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Why Every College Student Needs Basic Estate Planning

Updated: Sep 5, 2019



In California, once your child reaches age 18, they are considered adults under the law, meaning that they are legally responsible for making their own decisions. What parents don’t often realize is that this can create serious and frustrating roadblocks when it comes to their child’s care in an emergency situation.


Once a child turns 18, hospitals and medical personnel are no longer required to ask the parent’s permission before performing medical procedures. In fact, they are no longer required to share information with the child’s parents at all.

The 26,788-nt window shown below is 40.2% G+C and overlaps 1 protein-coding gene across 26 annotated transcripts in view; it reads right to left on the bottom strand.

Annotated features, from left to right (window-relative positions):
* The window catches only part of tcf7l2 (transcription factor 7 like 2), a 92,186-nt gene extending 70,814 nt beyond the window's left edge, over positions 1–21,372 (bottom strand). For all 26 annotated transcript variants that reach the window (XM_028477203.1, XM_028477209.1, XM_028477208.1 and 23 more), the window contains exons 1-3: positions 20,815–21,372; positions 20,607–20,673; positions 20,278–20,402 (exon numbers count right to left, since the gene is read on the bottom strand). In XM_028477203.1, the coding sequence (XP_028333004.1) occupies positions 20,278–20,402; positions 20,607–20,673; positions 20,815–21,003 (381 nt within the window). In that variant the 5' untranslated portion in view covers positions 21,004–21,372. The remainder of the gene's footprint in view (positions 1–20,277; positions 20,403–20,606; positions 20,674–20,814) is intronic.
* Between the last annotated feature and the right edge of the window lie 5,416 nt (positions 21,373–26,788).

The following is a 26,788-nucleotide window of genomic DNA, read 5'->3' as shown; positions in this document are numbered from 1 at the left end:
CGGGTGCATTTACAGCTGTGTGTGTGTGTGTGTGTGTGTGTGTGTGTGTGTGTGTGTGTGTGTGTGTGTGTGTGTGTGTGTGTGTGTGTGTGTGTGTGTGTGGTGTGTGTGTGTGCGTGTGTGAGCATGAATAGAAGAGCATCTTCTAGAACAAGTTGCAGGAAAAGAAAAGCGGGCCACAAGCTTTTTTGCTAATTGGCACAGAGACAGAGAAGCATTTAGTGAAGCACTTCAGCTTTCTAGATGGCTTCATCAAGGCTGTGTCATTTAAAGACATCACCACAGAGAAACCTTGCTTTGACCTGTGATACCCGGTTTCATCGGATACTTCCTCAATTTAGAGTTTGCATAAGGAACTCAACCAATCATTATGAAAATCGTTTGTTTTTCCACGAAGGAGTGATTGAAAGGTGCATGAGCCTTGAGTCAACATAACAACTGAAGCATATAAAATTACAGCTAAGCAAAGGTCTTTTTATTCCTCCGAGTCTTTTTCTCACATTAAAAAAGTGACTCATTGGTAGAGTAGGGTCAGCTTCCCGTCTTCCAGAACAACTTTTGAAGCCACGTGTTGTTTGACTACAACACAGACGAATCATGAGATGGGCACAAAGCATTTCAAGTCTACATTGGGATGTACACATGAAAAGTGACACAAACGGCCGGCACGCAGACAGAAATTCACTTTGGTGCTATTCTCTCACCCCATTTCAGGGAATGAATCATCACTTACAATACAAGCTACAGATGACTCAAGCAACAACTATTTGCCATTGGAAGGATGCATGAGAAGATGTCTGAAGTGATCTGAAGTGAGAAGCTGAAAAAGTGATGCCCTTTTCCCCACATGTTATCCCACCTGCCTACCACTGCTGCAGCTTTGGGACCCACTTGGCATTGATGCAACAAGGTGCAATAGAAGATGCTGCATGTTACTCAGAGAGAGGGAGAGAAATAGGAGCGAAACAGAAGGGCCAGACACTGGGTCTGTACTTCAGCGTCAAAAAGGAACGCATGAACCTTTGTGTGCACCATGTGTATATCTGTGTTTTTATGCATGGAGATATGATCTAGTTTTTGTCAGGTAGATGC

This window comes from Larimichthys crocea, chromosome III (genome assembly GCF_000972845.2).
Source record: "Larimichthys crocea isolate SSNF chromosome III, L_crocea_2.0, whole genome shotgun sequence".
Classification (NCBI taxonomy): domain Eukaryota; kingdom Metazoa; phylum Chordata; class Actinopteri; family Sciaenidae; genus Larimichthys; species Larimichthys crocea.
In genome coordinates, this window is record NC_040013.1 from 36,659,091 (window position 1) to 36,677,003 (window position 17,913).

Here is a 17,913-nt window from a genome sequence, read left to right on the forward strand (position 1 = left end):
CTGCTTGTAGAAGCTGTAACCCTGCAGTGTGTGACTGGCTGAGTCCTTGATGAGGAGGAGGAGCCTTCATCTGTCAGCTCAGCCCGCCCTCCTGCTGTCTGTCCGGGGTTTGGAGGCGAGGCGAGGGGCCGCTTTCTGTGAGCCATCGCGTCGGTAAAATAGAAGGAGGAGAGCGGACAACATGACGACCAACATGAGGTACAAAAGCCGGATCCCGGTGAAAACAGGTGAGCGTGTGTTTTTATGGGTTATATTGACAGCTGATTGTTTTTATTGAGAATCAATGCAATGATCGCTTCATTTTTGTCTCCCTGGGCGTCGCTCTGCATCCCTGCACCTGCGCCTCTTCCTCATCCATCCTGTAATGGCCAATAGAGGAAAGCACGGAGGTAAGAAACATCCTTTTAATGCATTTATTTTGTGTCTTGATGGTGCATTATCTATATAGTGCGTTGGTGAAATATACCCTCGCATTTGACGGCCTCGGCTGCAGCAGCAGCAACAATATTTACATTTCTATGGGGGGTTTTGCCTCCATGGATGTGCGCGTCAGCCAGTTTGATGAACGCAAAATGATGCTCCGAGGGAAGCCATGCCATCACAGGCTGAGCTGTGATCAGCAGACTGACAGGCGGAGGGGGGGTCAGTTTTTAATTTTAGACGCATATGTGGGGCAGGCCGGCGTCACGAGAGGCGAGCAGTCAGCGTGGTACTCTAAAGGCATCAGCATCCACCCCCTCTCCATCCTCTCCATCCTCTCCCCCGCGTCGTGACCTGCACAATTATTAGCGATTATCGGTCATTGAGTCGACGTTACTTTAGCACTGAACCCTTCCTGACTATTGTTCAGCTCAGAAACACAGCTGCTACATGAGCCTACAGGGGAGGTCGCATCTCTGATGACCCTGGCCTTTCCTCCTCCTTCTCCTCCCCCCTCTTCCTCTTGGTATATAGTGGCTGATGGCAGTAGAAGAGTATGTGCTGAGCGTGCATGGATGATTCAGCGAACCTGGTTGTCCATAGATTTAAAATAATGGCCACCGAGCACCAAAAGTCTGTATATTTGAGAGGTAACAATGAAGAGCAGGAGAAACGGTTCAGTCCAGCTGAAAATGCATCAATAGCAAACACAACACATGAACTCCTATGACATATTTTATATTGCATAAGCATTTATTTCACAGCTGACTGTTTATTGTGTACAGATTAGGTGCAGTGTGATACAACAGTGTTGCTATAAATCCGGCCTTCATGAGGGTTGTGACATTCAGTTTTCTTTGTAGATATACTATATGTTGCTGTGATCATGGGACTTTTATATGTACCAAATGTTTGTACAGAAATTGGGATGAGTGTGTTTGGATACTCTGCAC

All of this can be avoided by having your child execute an Advanced Health Care Directive. This document doesn’t need to be complex, but it should nominate an agent or agents to make health care decisions if your child cannot.


You should also consider having your child execute a Durable Power of Attorney. Like the Advance Health Care Directive, it allows your child to nominate an agent to make financial decisions if they cannot. With such a document, a parent can handle a child’s assets, sign important documents, pay a child’s bills, etc.


If a child has more substantial assets, setting up a Will or a Trust may also make sense.

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